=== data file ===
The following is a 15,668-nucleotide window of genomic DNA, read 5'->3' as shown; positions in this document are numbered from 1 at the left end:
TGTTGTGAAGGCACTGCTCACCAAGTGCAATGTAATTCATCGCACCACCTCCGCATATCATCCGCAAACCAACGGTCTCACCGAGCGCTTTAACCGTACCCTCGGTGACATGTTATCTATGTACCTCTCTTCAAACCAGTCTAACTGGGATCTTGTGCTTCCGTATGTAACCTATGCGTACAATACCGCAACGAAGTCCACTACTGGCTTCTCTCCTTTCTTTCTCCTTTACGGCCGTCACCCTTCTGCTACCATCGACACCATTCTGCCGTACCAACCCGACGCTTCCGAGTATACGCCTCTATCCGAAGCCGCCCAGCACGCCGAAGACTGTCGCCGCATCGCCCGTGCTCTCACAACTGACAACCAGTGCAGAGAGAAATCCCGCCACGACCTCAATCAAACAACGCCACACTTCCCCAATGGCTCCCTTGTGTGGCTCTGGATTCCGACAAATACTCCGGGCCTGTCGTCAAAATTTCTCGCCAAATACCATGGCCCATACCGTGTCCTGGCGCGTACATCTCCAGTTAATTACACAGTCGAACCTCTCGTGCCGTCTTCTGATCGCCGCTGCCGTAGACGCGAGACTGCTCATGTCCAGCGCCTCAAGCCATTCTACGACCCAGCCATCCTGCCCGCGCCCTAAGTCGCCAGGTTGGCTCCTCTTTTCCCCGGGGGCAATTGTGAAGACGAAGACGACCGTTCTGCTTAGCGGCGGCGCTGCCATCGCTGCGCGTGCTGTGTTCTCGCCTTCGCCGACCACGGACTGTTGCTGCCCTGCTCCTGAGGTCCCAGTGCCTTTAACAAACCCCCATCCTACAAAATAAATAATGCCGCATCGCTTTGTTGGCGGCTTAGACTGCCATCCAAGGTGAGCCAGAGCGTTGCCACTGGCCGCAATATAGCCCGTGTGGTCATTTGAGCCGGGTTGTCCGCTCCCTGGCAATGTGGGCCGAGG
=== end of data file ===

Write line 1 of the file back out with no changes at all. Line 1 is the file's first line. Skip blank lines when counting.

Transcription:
The following is a 15,668-nucleotide window of genomic DNA, read 5'->3' as shown; positions in this document are numbered from 1 at the left end: